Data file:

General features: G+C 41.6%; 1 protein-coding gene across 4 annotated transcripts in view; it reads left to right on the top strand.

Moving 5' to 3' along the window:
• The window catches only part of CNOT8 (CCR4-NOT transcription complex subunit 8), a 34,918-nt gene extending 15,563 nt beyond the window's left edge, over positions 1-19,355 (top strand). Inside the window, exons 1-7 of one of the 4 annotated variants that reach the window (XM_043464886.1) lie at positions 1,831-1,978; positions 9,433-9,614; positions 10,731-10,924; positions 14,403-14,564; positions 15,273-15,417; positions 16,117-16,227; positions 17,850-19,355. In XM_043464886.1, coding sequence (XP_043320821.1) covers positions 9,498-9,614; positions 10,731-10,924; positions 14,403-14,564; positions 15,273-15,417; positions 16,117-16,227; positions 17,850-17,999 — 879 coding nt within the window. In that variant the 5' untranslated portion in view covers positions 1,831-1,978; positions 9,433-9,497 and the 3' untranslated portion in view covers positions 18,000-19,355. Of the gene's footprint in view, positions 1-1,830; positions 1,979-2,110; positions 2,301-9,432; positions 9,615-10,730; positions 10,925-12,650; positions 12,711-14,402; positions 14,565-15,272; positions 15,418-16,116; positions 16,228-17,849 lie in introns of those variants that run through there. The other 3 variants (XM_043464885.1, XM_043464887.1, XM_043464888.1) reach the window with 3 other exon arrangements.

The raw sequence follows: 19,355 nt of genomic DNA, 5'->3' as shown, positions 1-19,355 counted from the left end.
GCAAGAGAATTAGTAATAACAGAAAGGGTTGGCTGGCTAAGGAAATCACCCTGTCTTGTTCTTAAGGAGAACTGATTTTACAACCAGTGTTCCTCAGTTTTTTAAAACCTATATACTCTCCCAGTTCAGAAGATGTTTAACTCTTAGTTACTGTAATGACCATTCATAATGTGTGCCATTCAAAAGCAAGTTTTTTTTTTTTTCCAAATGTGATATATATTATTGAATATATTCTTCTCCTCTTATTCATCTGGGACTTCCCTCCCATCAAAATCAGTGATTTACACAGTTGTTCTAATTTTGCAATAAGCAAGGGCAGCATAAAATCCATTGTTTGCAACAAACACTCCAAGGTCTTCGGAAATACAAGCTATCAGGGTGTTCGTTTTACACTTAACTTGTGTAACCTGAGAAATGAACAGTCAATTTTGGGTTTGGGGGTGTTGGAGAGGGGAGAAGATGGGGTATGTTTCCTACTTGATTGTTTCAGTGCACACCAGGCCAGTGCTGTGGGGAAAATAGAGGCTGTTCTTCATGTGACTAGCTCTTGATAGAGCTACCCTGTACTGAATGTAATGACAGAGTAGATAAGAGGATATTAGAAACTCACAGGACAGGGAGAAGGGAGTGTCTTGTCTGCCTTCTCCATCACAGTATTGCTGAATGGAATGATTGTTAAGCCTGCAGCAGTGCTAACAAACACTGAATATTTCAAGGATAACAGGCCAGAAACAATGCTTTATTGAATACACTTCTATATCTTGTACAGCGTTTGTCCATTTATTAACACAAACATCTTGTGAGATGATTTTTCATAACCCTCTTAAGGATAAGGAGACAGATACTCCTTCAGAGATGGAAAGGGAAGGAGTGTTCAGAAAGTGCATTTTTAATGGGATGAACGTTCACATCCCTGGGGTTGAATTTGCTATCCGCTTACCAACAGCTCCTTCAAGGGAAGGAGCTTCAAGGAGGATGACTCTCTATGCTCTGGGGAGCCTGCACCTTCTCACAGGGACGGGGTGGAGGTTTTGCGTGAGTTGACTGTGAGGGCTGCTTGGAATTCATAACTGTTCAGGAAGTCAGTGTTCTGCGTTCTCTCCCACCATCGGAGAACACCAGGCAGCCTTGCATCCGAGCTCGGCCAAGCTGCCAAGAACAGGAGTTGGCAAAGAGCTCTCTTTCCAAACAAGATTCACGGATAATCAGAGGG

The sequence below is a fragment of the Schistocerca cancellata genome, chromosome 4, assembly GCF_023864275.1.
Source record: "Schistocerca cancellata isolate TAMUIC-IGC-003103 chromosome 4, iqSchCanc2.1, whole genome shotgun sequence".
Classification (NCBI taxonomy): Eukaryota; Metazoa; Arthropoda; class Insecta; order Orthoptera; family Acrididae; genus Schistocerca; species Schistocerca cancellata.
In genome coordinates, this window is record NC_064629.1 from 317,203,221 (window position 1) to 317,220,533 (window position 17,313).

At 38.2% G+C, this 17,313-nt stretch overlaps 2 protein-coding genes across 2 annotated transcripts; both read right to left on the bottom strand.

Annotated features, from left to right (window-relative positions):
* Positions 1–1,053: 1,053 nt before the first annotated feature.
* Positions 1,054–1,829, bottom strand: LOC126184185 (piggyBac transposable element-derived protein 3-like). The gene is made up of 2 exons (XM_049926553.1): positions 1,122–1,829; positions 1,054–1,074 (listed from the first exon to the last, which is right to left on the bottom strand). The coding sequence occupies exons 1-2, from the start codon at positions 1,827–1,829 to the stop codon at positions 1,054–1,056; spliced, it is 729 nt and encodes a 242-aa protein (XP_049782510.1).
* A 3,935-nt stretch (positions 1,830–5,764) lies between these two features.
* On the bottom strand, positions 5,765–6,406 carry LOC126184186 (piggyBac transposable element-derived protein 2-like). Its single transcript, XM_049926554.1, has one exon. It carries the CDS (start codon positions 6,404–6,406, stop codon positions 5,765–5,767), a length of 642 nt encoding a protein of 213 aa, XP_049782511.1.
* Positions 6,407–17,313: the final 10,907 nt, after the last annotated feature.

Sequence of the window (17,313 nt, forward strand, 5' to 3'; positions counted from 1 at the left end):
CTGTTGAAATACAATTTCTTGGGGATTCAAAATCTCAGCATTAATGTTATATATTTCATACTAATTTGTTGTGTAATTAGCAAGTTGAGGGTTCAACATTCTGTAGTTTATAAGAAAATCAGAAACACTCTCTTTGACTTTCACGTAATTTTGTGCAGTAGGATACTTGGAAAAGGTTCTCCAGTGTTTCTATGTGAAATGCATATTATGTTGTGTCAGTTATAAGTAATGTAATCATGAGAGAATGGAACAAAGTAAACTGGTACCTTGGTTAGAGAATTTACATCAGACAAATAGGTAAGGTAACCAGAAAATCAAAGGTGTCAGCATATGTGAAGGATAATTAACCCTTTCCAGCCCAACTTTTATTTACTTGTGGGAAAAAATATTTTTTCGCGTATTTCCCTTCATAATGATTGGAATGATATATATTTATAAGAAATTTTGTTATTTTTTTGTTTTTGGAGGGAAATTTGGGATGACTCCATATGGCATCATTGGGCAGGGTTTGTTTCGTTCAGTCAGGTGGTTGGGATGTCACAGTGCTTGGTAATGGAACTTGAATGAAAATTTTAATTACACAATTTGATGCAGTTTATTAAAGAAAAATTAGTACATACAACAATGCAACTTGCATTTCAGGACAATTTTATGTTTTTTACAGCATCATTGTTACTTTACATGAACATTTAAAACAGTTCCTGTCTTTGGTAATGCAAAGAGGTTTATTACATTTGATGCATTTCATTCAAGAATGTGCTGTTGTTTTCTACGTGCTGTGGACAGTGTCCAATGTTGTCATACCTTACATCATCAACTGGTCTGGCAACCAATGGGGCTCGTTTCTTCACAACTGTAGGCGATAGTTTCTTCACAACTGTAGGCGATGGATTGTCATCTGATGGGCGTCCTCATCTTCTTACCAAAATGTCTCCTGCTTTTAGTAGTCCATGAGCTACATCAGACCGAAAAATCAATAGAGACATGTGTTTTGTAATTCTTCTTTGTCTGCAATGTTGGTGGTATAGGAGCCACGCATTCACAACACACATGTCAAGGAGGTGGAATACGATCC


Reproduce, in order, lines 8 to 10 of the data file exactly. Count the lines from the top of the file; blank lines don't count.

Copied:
Classification (NCBI taxonomy): Eukaryota; Metazoa; Arthropoda; class Insecta; order Orthoptera; family Acrididae; genus Schistocerca; species Schistocerca cancellata.
In genome coordinates, this window is record NC_064629.1 from 317,203,221 (window position 1) to 317,220,533 (window position 17,313).

At 38.2% G+C, this 17,313-nt stretch overlaps 2 protein-coding genes across 2 annotated transcripts; both read right to left on the bottom strand.